Arts
9:57 am
Tue June 24, 2014

Confronting fiction or books that challenge

Confronting books challenge our comfort level.
Credit Jamelah E.

Fiction does a number of jobs. While there will always be a demographic of people who feel fiction is purely escapist, devoted readers of fiction would argue otherwise. One thing is for certain: some fiction is comforting—fit to delight and charm— while other authors prefer to confront our ideologies and push us outside of our comfort zones. These confronting books come in all genres, whether it is the latest literary fiction darling or a young adult novel that enchants teens while parents squirm.

Personally, I'm a fan of confronting books since they rattle me a little. While I may not always like them, I can usually appreciate them for pushing me, or I can applaud the author for trying something new. 

If you know you'd like to try out some confronting books, I have a few recommendations. Some are confronting because they present a difficult issue while others confront with their unusual structure or the author's unique writing style. 

If you're open to being confronted, these should suit you just fine.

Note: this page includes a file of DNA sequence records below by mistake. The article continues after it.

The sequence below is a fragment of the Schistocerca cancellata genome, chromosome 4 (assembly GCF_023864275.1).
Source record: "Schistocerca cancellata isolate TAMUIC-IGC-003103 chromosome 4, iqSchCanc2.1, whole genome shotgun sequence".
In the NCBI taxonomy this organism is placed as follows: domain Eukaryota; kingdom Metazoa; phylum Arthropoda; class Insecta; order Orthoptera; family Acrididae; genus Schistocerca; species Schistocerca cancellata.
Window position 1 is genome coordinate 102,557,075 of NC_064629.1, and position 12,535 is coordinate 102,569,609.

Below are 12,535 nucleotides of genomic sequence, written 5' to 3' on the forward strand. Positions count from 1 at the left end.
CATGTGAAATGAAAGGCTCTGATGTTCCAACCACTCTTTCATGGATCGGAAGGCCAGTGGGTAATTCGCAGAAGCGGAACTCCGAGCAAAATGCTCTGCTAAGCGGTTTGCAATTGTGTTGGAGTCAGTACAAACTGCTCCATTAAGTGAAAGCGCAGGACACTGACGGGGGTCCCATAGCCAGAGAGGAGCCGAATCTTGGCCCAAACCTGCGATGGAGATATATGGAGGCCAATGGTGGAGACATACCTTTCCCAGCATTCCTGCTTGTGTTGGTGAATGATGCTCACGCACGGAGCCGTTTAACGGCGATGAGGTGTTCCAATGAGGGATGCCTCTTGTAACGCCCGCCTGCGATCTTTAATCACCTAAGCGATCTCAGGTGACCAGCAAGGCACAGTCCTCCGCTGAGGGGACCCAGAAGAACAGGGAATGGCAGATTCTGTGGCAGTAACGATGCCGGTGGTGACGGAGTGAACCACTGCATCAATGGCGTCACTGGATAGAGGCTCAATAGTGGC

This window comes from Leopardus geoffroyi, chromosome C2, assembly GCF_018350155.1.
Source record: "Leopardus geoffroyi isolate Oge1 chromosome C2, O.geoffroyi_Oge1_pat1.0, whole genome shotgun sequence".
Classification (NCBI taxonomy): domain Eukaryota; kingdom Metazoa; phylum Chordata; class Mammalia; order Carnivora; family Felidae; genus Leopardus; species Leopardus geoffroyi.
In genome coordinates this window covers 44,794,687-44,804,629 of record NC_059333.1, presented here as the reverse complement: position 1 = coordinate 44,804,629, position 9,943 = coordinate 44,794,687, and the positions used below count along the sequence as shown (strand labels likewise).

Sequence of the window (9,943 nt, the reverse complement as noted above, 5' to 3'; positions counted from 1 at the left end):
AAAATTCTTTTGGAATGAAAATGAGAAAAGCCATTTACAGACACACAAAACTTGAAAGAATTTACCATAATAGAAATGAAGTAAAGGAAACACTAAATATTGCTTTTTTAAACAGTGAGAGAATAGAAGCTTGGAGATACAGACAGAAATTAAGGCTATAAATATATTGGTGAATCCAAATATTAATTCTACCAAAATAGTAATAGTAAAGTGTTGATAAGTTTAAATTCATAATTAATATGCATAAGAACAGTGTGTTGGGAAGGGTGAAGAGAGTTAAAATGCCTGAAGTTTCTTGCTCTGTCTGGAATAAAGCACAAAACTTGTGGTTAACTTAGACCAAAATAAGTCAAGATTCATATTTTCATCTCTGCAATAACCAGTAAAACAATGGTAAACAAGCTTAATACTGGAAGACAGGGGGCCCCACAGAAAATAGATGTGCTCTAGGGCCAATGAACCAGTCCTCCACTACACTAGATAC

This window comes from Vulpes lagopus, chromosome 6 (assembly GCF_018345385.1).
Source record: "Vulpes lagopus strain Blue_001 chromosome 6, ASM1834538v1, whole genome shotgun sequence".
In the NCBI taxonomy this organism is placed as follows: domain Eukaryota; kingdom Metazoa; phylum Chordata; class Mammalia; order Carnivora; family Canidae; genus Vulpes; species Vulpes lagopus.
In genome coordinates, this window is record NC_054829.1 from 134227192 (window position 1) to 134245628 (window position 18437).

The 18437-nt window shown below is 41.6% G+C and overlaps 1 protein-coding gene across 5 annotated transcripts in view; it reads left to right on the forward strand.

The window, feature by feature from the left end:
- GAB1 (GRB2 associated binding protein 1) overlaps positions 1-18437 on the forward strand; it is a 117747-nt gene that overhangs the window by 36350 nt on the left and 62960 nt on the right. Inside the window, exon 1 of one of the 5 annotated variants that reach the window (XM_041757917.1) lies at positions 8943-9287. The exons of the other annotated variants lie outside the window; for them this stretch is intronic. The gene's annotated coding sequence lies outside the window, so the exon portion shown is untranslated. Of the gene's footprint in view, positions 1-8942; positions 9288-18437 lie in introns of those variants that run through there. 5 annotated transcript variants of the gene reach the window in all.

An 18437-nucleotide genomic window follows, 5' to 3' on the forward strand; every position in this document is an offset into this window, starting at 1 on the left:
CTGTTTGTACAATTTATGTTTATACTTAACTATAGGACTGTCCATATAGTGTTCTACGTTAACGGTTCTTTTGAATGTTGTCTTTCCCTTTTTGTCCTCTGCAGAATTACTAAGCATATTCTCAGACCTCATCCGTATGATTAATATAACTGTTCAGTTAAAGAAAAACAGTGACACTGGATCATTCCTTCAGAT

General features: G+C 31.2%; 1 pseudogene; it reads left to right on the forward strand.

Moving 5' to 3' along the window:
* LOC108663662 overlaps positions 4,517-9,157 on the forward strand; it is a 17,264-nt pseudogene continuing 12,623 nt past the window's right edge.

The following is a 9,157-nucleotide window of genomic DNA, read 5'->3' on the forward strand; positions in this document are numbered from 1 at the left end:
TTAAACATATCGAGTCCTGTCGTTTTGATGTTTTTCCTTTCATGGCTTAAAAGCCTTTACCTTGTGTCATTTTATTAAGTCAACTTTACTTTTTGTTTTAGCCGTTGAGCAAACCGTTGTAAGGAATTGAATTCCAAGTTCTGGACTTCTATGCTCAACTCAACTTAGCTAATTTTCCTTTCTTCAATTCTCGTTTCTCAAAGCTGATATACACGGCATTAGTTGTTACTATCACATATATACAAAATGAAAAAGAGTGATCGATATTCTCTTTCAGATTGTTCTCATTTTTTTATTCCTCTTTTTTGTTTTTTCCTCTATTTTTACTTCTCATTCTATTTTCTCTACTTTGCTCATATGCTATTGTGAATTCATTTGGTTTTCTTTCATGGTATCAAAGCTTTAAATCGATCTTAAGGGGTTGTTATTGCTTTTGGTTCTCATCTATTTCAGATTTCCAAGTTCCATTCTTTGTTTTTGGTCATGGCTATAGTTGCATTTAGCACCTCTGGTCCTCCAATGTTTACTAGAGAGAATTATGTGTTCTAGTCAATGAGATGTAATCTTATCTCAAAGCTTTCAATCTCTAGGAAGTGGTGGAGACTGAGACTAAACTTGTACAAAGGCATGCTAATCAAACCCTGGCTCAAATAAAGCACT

Cynthia Bond's novel, "Ruby," is the story of a young woman who descends into madness after she returns from New York City to her hometown in East Texas. The men of the town take advantage of Ruby in myriad ways while the women of the town turn away. Only her childhood friend, Ephram, advocates for Ruby's safety and well-being.  While the novel is brutal, violent and difficult to stomach at times, it is ultimately hopeful and packed with timeless themes: examinations of racism, the importance of mothers and enduring love. 

"Dept. of Speculation," by Jenny Offill, comes in under 200 pages but manages to challenge readers with its form. Written by a nameless narrator known only as "the wife," it is the story of a marriage from initial meeting to the trying days of new parenthood and infidelity. The unique quality of the writing comes through in paragraph-length vignettes, something akin to stream-of-consciousness. 

"We Were Liars," by E. Lockhart, is a young adult novel all abuzz in readers' circles. Four wealthy teens spend summers on a private island with their families until Cadence, the main character, has an accident that steals her memory and her health. When she returns to the island two summers later, she is reunited with her friends and she uncovers the secrets surrounding her misfortune. Lockhart's writing is lush and involving, and the buzz surrounding this book stems largely from a dramatic twist that seems to polarize readers who either love it or hate it.